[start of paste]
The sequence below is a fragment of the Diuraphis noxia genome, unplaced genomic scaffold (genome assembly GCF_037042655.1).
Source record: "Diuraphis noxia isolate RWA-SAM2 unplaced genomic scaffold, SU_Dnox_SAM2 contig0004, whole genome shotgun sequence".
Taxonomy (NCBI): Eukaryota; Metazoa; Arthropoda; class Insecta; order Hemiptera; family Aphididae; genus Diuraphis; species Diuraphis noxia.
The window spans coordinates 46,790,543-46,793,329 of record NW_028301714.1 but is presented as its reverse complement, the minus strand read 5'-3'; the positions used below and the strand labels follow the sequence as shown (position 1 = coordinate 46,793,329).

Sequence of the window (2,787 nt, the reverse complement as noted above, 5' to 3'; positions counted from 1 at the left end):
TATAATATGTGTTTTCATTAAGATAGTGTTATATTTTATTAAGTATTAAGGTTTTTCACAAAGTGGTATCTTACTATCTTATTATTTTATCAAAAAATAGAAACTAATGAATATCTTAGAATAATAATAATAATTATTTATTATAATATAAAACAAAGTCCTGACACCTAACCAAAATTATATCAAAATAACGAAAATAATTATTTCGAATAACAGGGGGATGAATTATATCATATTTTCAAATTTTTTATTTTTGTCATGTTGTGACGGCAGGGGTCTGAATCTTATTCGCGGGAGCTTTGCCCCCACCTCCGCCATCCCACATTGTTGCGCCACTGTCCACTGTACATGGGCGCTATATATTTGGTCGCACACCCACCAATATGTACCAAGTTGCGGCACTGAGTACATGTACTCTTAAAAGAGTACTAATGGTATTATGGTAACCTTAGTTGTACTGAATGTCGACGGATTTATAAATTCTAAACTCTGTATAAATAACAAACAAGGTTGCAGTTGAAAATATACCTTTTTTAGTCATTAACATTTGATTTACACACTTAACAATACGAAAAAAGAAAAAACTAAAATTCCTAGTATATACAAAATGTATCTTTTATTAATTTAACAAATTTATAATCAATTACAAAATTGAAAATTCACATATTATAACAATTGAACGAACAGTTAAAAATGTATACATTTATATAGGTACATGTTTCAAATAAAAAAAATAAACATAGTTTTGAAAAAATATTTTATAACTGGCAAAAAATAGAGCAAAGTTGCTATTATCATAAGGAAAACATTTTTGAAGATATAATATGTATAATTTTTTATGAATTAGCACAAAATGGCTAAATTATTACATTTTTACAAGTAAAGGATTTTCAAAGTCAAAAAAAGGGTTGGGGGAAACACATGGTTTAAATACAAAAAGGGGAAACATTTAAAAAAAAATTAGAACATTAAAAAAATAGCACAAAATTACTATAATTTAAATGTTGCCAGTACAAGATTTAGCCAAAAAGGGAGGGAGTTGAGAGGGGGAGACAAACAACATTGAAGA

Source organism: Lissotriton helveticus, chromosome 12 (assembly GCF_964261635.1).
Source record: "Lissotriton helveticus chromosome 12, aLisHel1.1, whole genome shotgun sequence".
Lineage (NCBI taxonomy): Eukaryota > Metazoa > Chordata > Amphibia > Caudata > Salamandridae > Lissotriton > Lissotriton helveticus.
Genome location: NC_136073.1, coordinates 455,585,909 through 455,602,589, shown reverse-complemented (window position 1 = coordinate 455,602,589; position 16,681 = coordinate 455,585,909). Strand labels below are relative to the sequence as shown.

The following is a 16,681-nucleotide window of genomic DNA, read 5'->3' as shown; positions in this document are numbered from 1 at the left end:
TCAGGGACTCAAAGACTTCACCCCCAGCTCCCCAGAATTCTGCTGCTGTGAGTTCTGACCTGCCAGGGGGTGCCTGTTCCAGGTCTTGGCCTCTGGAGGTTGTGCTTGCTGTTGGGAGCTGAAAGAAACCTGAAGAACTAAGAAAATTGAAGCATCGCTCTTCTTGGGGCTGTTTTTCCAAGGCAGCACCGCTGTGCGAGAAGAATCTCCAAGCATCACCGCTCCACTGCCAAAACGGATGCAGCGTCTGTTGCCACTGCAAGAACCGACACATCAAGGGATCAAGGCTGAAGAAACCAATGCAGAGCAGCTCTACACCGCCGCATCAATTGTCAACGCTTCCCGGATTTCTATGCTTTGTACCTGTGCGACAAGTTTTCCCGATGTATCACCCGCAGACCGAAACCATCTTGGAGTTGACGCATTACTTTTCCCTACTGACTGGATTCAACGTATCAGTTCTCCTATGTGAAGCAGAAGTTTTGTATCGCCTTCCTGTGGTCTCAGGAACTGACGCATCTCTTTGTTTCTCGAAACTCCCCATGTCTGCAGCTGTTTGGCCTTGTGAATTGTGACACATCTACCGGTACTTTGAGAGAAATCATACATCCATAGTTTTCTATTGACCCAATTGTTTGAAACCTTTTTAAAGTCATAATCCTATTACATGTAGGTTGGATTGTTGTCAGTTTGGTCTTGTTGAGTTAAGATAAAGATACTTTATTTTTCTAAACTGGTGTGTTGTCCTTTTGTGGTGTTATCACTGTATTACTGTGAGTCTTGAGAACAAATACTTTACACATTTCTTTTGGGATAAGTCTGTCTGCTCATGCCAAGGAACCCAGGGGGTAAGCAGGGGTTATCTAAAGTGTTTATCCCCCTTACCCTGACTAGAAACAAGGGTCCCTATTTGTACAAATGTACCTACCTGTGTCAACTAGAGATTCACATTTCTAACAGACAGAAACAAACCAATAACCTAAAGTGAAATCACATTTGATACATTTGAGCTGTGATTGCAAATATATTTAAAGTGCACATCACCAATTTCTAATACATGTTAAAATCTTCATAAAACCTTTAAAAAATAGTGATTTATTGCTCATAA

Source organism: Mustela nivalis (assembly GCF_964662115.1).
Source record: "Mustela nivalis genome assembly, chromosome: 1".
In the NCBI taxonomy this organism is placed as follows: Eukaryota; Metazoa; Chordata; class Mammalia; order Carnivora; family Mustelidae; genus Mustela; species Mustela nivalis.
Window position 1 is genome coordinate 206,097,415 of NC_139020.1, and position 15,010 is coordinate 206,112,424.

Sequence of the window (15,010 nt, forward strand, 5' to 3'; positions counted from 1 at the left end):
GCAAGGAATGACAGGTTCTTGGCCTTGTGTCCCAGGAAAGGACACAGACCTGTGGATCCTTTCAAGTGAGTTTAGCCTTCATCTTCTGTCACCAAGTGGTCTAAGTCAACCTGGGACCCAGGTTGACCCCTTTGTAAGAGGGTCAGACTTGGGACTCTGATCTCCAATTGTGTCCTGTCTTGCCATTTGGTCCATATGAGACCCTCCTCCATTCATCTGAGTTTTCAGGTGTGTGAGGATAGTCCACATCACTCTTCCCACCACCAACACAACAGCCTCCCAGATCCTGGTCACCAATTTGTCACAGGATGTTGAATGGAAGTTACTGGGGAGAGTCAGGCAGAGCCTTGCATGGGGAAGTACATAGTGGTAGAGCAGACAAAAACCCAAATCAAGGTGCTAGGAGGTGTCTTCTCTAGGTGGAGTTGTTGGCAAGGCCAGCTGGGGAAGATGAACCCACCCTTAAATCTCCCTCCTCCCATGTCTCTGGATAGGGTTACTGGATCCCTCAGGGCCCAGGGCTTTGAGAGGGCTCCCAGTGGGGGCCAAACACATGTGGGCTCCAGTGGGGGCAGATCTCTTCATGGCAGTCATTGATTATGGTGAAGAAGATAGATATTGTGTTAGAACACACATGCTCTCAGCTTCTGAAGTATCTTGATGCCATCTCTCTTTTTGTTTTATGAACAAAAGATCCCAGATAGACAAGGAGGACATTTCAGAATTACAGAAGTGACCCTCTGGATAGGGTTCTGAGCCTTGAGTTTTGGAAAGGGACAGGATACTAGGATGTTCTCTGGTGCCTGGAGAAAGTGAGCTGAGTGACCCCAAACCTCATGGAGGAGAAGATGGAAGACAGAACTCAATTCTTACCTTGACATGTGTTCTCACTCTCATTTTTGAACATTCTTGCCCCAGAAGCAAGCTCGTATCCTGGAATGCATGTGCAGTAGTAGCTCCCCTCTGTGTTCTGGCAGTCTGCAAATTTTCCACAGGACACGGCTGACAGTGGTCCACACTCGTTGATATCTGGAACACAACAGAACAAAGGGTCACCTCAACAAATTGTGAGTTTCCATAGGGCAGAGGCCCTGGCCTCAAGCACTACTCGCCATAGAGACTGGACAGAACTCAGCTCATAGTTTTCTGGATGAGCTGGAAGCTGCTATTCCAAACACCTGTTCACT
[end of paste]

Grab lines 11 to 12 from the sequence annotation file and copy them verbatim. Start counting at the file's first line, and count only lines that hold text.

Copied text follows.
The following is a 16,681-nucleotide window of genomic DNA, read 5'->3' as shown; positions in this document are numbered from 1 at the left end:
TCAGGGACTCAAAGACTTCACCCCCAGCTCCCCAGAATTCTGCTGCTGTGAGTTCTGACCTGCCAGGGGGTGCCTGTTCCAGGTCTTGGCCTCTGGAGGTTGTGCTTGCTGTTGGGAGCTGAAAGAAACCTGAAGAACTAAGAAAATTGAAGCATCGCTCTTCTTGGGGCTGTTTTTCCAAGGCAGCACCGCTGTGCGAGAAGAATCTCCAAGCATCACCGCTCCACTGCCAAAACGGATGCAGCGTCTGTTGCCACTGCAAGAACCGACACATCAAGGGATCAAGGCTGAAGAAACCAATGCAGAGCAGCTCTACACCGCCGCATCAATTGTCAACGCTTCCCGGATTTCTATGCTTTGTACCTGTGCGACAAGTTTTCCCGATGTATCACCCGCAGACCGAAACCATCTTGGAGTTGACGCATTACTTTTCCCTACTGACTGGATTCAACGTATCAGTTCTCCTATGTGAAGCAGAAGTTTTGTATCGCCTTCCTGTGGTCTCAGGAACTGACGCATCTCTTTGTTTCTCGAAACTCCCCATGTCTGCAGCTGTTTGGCCTTGTGAATTGTGACACATCTACCGGTACTTTGAGAGAAATCATACATCCATAGTTTTCTATTGACCCAATTGTTTGAAACCTTTTTAAAGTCATAATCCTATTACATGTAGGTTGGATTGTTGTCAGTTTGGTCTTGTTGAGTTAAGATAAAGATACTTTATTTTTCTAAACTGGTGTGTTGTCCTTTTGTGGTGTTATCACTGTATTACTGTGAGTCTTGAGAACAAATACTTTACACATTTCTTTTGGGATAAGTCTGTCTGCTCATGCCAAGGAACCCAGGGGGTAAGCAGGGGTTATCTAAAGTGTTTATCCCCCTTACCCTGACTAGAAACAAGGGTCCCTATTTGTACAAATGTACCTACCTGTGTCAACTAGAGATTCACATTTCTAACAGACAGAAACAAACCAATAACCTAAAGTGAAATCACATTTGATACATTTGAGCTGTGATTGCAAATATATTTAAAGTGCACATCACCAATTTCTAATACATGTTAAAATCTTCATAAAACCTTTAAAAAATAGTGATTTATTGCTCATAA